History of Cigarette Smoking and Lung Cance
The most salient fact in the history of lung cancer is that it was very, very rare before the invention of cigarettes.
If one goes into a medical library and pages through old medical texts from the nineteenth century, one finds almost no reference to lung cancer. If one searches through the medical literature up to the year 1900, there are only references to a total of 100 cases of lung cancer. Even as late as 1912, Adler could find only 374 cases. Grosse reviewed 100 years of autopsies in Dresden, Germany, and found that the incidence of lung cancer had gone from 0.3% in 1852 to 5.66% in 1952.
In the nineteenth century, tobacco was smoked by gentlemen only in the form of cigars . Cigarettes, which were basically the sweepings off the floor of the cigar factory, were only smoked by the very poor.
As machines to mass produce cigarettes came into the fore in the 1880s, smoking cigarettes became more common but the number of cigarettes smoked was still, relatively small. During World War I tobacco companies gave away free cigarettes to millions of soldiers, and it was only after the war that large numbers of Americans smoked cigarettes.
Since there is a time lag of approximately 20 to 30 years between the onset of smoking and the development of lung cancer, the damage done was not immediately apparent. Doctors were surprised to see a sudden epidemic of lung cancer cases in the 1930s. They quickly discovered the association between smoking and lung cancer. Large statistical studies in England and the United States in the 1950s (Doll and Hill, Cutler) conclusively proved beyond any shadow of a doubt that cigarette smoking markedly increased the chances of developing lung cancer.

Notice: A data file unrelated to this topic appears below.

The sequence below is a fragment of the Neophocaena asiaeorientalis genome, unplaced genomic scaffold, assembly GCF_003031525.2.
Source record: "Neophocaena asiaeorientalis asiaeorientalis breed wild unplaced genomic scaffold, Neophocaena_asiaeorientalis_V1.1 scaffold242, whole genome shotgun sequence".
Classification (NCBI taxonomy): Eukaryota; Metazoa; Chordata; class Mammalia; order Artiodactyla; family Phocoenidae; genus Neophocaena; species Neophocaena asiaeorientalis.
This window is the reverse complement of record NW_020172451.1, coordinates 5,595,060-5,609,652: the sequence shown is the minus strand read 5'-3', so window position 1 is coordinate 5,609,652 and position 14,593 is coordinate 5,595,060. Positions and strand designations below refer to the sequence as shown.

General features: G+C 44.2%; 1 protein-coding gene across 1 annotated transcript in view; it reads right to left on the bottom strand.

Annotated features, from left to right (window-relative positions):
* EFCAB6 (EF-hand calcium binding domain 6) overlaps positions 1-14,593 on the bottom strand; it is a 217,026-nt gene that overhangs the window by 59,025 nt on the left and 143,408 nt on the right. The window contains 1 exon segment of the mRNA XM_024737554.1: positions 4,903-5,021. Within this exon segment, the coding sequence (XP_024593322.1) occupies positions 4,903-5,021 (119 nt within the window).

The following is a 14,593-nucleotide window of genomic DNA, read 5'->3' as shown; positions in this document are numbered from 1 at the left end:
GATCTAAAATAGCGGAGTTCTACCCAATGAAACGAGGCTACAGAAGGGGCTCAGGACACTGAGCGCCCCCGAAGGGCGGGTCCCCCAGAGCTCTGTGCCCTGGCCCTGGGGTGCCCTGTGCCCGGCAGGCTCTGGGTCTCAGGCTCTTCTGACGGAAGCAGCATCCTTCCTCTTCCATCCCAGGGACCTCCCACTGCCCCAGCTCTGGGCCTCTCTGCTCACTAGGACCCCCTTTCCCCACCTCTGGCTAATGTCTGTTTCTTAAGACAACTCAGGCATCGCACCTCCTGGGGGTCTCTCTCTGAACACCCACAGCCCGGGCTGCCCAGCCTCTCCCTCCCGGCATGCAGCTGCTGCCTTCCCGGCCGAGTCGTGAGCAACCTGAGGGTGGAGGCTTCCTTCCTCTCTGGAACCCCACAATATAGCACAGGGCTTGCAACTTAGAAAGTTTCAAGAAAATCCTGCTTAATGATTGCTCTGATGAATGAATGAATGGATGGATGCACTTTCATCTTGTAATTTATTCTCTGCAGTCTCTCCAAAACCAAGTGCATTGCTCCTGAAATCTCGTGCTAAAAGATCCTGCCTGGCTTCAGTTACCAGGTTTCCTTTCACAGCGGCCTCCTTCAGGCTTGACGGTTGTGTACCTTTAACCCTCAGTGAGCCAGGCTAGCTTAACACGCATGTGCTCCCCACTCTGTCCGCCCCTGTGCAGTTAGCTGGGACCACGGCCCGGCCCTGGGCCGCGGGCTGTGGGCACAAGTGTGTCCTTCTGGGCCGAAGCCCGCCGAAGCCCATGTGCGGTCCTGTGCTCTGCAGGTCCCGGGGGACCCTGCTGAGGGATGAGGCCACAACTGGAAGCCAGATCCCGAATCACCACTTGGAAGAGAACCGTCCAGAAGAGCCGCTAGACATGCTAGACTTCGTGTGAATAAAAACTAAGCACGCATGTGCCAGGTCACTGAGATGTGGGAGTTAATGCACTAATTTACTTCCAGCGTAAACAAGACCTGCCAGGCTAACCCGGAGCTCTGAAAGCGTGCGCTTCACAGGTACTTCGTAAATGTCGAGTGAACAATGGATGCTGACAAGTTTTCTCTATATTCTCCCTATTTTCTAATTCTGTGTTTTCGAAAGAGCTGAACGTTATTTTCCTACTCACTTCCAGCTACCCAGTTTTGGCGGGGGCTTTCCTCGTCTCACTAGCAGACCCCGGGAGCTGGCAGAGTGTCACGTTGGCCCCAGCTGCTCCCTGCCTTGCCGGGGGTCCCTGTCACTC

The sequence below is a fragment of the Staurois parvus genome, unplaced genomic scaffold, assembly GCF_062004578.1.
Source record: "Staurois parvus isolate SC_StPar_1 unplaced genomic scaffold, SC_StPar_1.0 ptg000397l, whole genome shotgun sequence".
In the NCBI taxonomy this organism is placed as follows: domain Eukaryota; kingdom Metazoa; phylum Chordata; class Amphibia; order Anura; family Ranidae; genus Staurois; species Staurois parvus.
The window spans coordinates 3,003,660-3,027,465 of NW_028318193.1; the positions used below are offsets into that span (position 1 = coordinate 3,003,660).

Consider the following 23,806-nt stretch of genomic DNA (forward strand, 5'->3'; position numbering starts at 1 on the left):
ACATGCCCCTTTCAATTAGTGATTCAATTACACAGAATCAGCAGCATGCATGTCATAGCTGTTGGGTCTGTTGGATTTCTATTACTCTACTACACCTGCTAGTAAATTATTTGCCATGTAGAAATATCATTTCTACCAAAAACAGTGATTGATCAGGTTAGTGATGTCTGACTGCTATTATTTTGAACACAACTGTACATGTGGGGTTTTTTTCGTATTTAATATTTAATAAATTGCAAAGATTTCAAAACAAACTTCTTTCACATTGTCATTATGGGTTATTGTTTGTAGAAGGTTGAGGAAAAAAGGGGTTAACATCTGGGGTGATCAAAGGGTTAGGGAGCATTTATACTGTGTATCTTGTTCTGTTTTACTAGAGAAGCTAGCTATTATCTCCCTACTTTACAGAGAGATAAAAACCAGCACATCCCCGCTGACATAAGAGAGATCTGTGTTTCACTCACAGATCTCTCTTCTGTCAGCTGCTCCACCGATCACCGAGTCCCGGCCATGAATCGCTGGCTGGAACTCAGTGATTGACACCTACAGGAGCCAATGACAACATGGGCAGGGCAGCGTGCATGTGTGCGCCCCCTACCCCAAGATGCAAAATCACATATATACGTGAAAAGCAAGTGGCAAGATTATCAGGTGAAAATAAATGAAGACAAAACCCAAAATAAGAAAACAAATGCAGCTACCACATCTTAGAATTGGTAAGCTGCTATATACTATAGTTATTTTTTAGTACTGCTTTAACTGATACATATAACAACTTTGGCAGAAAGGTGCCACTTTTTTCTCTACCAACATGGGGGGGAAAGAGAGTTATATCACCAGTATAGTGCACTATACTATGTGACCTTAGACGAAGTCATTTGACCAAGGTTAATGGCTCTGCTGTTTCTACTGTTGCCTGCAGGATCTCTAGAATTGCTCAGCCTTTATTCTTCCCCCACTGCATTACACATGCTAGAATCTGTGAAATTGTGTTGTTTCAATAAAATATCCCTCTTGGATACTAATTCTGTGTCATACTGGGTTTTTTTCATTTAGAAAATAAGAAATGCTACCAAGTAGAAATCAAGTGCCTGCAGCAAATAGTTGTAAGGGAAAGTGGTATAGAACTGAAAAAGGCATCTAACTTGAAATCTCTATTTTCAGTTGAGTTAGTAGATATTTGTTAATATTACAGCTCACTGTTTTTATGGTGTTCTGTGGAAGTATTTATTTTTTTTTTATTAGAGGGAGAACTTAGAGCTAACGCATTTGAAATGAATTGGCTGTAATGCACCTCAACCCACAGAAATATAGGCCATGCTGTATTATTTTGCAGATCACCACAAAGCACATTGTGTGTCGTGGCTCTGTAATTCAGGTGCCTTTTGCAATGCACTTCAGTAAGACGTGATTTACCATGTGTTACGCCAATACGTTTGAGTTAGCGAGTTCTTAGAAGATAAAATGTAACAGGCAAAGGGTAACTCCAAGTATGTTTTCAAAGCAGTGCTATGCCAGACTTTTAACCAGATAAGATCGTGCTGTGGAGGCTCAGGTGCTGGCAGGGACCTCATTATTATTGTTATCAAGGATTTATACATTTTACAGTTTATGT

By the 1970s, lung cancer had gone from one of the rarest of cancers to the number one killer cancer in the Western world.
Women did not smoke in the early twentieth century U.S.A.. They were therefore, targeted by an intense marketing campaign in the 1930s, featuring elegant women in evening dresses smoking Lucky Strikes in Cigarette holders. Later they were the target of Virginia Slims. When I was in surgical training at the Mayo Clinic in the early 1970s lung cancer in women was still unusual, but by 1985, lung cancer had became the number one cause of cancer death in women.
The 1990s are the era of discovery, as defectors from the tobacco industry provide an inside view of the treacherous behavior of the tobacco industry and our elected officials. Hopefully, the 1990s will end as the era of tobacco CONTROL.
I have posted an essay on the history of thoracic surgery.
A interesting history of tobacco is located at the Tobacco BBS- Gene Borio A Capsule History of Tobacco
Frederic W. Grannis Jr. M.D
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